For their efforts in bringing babies and moms closer together, and for providing health education and care to vulnerable school children, two world-traveled College of Nursing graduates are being honored with the college's Distinguished Alumnus Award.
Ann Moore, BSN, and Robin Lee, MSN, will receive their awards at the May 20 UC College of Nursing alumni reunion.
If you've ever calmed a fussy baby by placing it in a carrier on your chest or back, you have Moore to thank. A 1956 graduate, she invented the Snugli baby carrier, cited as "one of the 50 most significant ideas of the last millennium" in The Wall Street Journal.
While working as a pediatric nurse for the Peace Corps in Africa during the 1960s, Moore noticed how calm and curious the babies were when they were carried on their mother's back.
Shortly after her stay in Africa, Moore had her first child. Recalling the contented African babies carried with loose fabric around their mother's torso, she tried to do the same with her child. She couldn't quite get the hang of it, and her baby kept sliding down her back. Determined to develop a way to carry her child, Moore and her mother sewed a carrier.
"I was intrigued with the emotional well-being of the African babies," shares Moore, "so I took an idea that's been used around the world for thousands of years and adapted it to our Western culture."
Moore's small business developed into an international product by the early 1970s. She and her husband, Mike, sold their company in 1985, and the design has since changed from the original version.
When Moore's grandchildren were born, she tweaked the original design and called it a Weego, because, she says, "Where I go, we go."
Moore has ventured on to developing other products, including a backpack for carrying oxygen, called Airlift.
"I'm deeply grateful that UC is recognizing this work," says Moore. "The college gave me such a good education and hands-on experience in the health-care profession."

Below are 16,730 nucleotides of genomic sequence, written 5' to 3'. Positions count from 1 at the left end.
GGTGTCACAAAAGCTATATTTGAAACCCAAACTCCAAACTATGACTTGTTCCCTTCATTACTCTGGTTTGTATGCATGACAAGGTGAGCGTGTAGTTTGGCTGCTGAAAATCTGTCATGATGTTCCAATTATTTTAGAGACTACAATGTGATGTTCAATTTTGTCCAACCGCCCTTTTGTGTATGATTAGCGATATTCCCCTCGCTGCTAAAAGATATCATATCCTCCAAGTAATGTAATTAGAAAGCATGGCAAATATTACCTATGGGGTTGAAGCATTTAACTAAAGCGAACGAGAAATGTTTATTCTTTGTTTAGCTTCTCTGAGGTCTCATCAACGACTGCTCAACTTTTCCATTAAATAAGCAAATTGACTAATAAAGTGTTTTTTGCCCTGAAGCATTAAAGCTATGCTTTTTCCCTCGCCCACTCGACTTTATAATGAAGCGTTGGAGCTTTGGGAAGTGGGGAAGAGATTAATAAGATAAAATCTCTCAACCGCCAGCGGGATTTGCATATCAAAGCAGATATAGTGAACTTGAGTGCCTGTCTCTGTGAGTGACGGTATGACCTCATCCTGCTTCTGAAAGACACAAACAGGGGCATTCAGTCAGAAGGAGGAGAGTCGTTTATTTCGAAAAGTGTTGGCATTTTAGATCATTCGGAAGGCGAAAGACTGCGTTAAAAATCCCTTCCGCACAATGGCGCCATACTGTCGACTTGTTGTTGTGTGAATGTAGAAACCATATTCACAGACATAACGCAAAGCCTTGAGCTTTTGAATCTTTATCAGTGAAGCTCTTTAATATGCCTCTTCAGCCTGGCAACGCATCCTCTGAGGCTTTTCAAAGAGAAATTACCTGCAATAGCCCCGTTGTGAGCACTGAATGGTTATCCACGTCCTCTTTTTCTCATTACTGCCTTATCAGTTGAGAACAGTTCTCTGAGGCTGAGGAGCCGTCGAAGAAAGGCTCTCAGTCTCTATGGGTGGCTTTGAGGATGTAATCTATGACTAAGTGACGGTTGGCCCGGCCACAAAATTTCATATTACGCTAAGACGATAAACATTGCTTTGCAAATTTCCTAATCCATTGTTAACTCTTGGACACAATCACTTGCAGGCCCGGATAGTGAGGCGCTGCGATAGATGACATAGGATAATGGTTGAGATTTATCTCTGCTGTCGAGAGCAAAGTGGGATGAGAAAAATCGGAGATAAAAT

Lee, a nursing faculty member at UC, is being honored for her dedication to cross-cultural nursing locally and worldwide.
A 1960 graduate, Lee spent more than 20 years working in nursing in the United States. She then spent 15 years working internationally as a Project Hope nurse educator in Belize and Grenada, as a faculty member at the Aga Khan University in Pakistan, and a public health specialist in Nigeria and Ethiopia.
"I left my country to find a world view different from mine," she says. "My goal was to grow and learn so as to improve the depth and breadth of my life experiences and my nursing practice."
Knowing there is a growing shortage of school nurses, Lee established an Appalachian grassroots wellness program at East End Community Heritage School in 2000. It serves as a clinical site for 20 to 30 nursing undergraduates a year, providing hands-on experience for the trainee nurses and much-needed health education and clinical care for students.
"School nurses play an important role," says Lee. "Often they'e the point of contact for children and their families for health care, especially in schools with vulnerable populations."
Lee has also implemented school health programs in two other charter schoolsóCincinnati College Preparatory Academy and Harmony Community School.
The Harmony Community School program has been a clinical and nursing research site for over 60 students since it began in 2005.
"Many of our graduates are making exceptional contributions to nursing in their communities and society," says Andrea Lindell, DNSc, dean of the nursing college. "Ann and Robin are two shining examples, and we're proud of both of them."